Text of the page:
Safe and Sound

The Farmers State Bank of Brush

Brush, CO
5
Star Rating
Brush, CO-based The Farmers State Bank of Brush is an FDIC-insured bank started in 1915. The bank has equity of $18.7 million on $108.1 million in assets, according to December 31, 2017, regulatory filings.

Thanks to the work of 24 full-time employees in 3 offices in CO, the bank currently holds loans and leases worth $71.4 million, $40.4 million of which are for real estate. The bank currently holds $87.9 million in deposits from U.S. customers.

Overall, Bankrate believes that, as of December 31, 2017, The Farmers State Bank of Brush exhibited a superior condition, earning a full 5 stars for safety and soundness. Here's a breakdown of how the bank fared on the three key criteria Bankrate used to evaluate American banks on safety and soundness.

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THE INSTITUTION'S SCORE

Capital Score

Capital acts as a cushion against losses and as protection for depositors during periods of economic trouble for the bank. It follows then that when it comes to measuring an an institution's financial fortitude, capital is useful. From a safety and soundness perspective, the higher the capital, the better.

On our test to measure the adequacy of a bank's capital, The Farmers State Bank of Brush racked up 26 out of a possible 30 points, above the national average of 13.13.

One way to measure this buffer is looking at a bank's Tier 1 capital ratio. The Farmers State Bank of Brush's Tier 1 capital ratio was 26.08 percent, exceeding the 6 percent level regulators consider adequate, and above the national average of 25.65 percent. A higher capital ratio means the bank will be better able to stand up to economic headwinds.

Overall, The Farmers State Bank of Brush held equity amounting to 17.29 percent of its assets, which exceeded the national average of 12.03 percent.

Asset Quality Score

This test's purpose is to estimate how the bank's reserves set aside to cover loan losses, as well as overall capitalization, could be affected by problem assets, such as past-due loans.

Having a large number of these types of assets could eventually force a bank to use capital to cover losses, shrinking its buffer of equity. It also means that there are likely to be many assets that are in non-accrual status and thus aren't earning money, resulting in lower earnings and potentially more risk of a failure in the future.

The Farmers State Bank of Brush scored above the national average of 37.49 on Bankrate's asset quality test, racking up 40 out of a possible 40 points .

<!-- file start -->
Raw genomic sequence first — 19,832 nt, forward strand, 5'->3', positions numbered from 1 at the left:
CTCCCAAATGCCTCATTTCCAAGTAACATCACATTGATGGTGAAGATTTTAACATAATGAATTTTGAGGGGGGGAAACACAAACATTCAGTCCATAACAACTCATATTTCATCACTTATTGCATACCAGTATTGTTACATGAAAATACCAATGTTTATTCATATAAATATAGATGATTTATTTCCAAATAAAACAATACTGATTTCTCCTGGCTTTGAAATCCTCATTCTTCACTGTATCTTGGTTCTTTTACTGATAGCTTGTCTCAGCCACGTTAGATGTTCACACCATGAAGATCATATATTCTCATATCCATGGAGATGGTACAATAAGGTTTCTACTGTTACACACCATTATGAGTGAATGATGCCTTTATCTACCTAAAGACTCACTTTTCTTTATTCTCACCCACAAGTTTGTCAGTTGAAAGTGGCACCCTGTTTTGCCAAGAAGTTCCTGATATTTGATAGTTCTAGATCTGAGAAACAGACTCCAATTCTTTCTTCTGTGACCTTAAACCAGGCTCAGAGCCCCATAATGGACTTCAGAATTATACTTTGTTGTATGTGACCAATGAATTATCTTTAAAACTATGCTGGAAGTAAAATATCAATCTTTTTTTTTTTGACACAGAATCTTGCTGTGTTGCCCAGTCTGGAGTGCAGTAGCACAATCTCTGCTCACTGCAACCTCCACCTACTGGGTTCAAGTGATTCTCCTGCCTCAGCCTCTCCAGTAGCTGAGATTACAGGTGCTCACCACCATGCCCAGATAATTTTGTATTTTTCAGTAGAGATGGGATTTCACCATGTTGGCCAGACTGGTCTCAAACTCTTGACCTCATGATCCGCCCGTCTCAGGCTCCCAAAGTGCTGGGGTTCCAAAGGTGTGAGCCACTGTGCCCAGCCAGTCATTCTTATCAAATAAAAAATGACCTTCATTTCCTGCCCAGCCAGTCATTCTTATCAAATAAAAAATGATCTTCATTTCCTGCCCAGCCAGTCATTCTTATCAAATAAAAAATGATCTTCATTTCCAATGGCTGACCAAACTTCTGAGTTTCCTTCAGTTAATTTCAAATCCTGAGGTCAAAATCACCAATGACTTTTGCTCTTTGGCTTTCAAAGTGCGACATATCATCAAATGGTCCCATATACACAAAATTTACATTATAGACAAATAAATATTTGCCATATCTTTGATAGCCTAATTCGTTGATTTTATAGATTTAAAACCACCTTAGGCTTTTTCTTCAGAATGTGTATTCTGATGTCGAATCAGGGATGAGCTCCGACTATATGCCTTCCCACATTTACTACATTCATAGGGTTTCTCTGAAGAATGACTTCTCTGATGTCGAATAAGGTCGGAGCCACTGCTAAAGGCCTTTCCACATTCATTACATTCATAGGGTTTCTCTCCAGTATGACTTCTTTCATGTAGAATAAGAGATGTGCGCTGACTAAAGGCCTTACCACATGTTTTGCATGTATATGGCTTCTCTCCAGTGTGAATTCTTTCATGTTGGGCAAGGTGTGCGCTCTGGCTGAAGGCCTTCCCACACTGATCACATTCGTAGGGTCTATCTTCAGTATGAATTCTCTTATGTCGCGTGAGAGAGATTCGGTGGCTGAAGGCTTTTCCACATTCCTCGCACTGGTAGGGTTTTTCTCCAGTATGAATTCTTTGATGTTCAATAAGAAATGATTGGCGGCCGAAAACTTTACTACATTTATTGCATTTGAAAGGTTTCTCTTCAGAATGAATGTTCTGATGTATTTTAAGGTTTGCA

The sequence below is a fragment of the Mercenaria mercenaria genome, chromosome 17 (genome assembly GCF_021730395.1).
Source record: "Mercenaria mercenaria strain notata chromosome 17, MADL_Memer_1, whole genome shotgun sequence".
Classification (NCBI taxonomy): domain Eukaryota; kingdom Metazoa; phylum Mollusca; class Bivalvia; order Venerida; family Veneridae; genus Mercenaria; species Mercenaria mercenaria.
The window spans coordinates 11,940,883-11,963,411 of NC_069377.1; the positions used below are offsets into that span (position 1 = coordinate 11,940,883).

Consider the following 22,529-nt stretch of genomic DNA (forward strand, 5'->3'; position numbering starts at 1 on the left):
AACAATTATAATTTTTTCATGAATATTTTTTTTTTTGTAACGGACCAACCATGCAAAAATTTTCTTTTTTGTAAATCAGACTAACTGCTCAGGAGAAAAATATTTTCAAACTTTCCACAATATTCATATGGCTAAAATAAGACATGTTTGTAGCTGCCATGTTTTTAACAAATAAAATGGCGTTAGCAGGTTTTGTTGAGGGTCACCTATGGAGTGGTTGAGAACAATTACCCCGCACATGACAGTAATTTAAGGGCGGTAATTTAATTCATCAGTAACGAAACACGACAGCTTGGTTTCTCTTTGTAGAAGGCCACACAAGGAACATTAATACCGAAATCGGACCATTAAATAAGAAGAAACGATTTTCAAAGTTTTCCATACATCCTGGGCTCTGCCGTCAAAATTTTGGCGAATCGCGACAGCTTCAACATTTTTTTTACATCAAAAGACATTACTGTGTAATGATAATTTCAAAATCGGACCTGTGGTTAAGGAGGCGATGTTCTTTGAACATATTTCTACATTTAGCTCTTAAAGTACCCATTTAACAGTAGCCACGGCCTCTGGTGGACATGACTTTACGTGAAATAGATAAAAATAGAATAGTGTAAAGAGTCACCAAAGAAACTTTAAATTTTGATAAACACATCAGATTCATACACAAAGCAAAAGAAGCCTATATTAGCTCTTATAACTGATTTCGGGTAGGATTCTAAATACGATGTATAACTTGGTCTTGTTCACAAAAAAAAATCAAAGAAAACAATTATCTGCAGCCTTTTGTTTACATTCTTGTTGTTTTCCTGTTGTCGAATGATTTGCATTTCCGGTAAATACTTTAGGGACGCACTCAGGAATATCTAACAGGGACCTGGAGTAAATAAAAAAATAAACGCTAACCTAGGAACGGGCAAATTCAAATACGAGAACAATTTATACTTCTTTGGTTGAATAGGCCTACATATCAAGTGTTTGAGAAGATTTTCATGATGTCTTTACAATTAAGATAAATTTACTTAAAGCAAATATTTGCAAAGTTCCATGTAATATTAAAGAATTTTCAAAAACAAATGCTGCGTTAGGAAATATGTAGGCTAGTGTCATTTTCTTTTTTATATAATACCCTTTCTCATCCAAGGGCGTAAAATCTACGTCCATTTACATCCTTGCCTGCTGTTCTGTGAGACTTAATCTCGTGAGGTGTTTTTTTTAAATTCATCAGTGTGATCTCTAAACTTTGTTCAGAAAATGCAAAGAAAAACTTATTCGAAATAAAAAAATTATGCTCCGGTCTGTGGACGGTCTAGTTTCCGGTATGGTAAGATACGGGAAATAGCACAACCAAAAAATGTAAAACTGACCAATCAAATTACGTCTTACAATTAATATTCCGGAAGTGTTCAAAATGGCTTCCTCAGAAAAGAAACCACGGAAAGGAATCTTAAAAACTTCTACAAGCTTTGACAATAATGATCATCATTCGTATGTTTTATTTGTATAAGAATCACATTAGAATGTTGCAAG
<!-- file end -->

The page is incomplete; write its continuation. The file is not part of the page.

A helpful indicator of asset quality is the percentage of problem assets a bank holds compared to its total assets. As of December 31, 2017, 0.84 percent of The Farmers State Bank of Brush's loans were noncurrent -- in other words, they were more than 90 days past due or were in non-accrual status. That's below the national average of 1.01 percent.

Banks keep a reserve known as an "allowance for loan and lease losses" to deal with troubled assets . Comparing the reserve's size to the total amount of problem loans can be a handy indicator when evaluating a bank's ability to manage troubled assets. Unfortunately, the FDIC did not provide information on The Farmers State Bank of Brush's loan loss allowance in its most recent filings.

Earnings score

A bank's ability to earn money has an effect on its safety and soundness. A bank can retain its earnings, expanding its capital buffer, or use them to deal with problematic loans, potentially making the bank better prepared to withstand economic trouble. Banks that are losing money, however, have less ability to do those things.

On Bankrate's test of earnings, The Farmers State Bank of Brush scored 14 out of a possible 30, coming in below the national average of 15.12.

One key measure of a bank's earnings is return on equity, or net income (profit, essentially) divided by the total amount of equity. The Farmers State Bank of Brush's most recent annualized quarterly return on equity was 6.72 percent, below the national average of 8.10 percent.

The bank recorded net income of $1.2 million on total equity of $18.7 million for the twelve months ended December 31, 2017. The bank reported an annualized return on average assets, or ROA, of 1.21 percent, above the 1 percent deemed satisfactory in accordance with industry standards, and above the average for U.S. banks of 1.00 percent.

WHAT IS SAFE & SOUND?

Bankrate.com's Safe & Sound Ratings provide a star rating system to evaluate the current financial status of financial institutions. The information gathered about banks, credit unions and thrifts is updated as set forth in the Terms of Use of Safe & Sound Ratings and Reports. The Safe & Sound Ratings information is grouped by categories of banks, thrifts and credit unions.

Scoring methodology

Bankrate.com evaluates the financial condition of institutions and assigns a one- to five-star rating for each with five stars representing the highest rating. Institutions with satisfactory performance will generally receive a rating of three or more stars. The majority of institutions fall into the three- to four-star range. An institution with an "NR" rating may be too new to rate or may have limited the publicly available information in their regulatory filings. The "NR" is not an indication of financial strength or weakness. The Safe & Sound rating is believed to be reliable, but the information is not guaranteed. In addition, events since the information was collected may have altered the institution's financial condition.